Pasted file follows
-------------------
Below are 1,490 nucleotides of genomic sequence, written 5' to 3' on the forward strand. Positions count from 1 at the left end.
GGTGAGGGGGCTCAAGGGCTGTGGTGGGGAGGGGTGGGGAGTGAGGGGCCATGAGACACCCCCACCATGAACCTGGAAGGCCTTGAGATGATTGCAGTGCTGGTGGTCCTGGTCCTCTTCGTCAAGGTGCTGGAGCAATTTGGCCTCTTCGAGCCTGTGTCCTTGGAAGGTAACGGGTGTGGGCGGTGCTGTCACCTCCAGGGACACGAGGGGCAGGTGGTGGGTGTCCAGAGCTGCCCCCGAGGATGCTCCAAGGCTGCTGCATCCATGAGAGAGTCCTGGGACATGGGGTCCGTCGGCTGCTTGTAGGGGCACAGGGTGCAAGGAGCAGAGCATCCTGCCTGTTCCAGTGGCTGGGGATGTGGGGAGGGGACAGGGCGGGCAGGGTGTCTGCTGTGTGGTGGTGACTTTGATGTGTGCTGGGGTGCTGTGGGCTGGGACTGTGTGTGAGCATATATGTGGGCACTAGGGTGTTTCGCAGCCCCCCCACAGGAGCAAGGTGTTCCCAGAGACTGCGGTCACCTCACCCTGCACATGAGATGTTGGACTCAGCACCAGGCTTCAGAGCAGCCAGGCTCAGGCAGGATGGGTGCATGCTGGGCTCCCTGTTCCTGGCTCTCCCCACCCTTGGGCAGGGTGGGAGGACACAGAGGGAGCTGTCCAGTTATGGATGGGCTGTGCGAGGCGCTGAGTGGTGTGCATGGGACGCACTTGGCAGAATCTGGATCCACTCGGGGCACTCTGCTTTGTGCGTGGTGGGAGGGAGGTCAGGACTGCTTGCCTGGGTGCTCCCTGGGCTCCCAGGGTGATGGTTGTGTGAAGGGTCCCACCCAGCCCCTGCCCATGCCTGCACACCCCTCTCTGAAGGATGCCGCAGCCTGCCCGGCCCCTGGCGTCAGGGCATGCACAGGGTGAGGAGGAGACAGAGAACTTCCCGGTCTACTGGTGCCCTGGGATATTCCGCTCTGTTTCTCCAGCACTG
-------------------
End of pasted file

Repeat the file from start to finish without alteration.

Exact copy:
Below are 1,490 nucleotides of genomic sequence, written 5' to 3' on the forward strand. Positions count from 1 at the left end.
GGTGAGGGGGCTCAAGGGCTGTGGTGGGGAGGGGTGGGGAGTGAGGGGCCATGAGACACCCCCACCATGAACCTGGAAGGCCTTGAGATGATTGCAGTGCTGGTGGTCCTGGTCCTCTTCGTCAAGGTGCTGGAGCAATTTGGCCTCTTCGAGCCTGTGTCCTTGGAAGGTAACGGGTGTGGGCGGTGCTGTCACCTCCAGGGACACGAGGGGCAGGTGGTGGGTGTCCAGAGCTGCCCCCGAGGATGCTCCAAGGCTGCTGCATCCATGAGAGAGTCCTGGGACATGGGGTCCGTCGGCTGCTTGTAGGGGCACAGGGTGCAAGGAGCAGAGCATCCTGCCTGTTCCAGTGGCTGGGGATGTGGGGAGGGGACAGGGCGGGCAGGGTGTCTGCTGTGTGGTGGTGACTTTGATGTGTGCTGGGGTGCTGTGGGCTGGGACTGTGTGTGAGCATATATGTGGGCACTAGGGTGTTTCGCAGCCCCCCCACAGGAGCAAGGTGTTCCCAGAGACTGCGGTCACCTCACCCTGCACATGAGATGTTGGACTCAGCACCAGGCTTCAGAGCAGCCAGGCTCAGGCAGGATGGGTGCATGCTGGGCTCCCTGTTCCTGGCTCTCCCCACCCTTGGGCAGGGTGGGAGGACACAGAGGGAGCTGTCCAGTTATGGATGGGCTGTGCGAGGCGCTGAGTGGTGTGCATGGGACGCACTTGGCAGAATCTGGATCCACTCGGGGCACTCTGCTTTGTGCGTGGTGGGAGGGAGGTCAGGACTGCTTGCCTGGGTGCTCCCTGGGCTCCCAGGGTGATGGTTGTGTGAAGGGTCCCACCCAGCCCCTGCCCATGCCTGCACACCCCTCTCTGAAGGATGCCGCAGCCTGCCCGGCCCCTGGCGTCAGGGCATGCACAGGGTGAGGAGGAGACAGAGAACTTCCCGGTCTACTGGTGCCCTGGGATATTCCGCTCTGTTTCTCCAGCACTG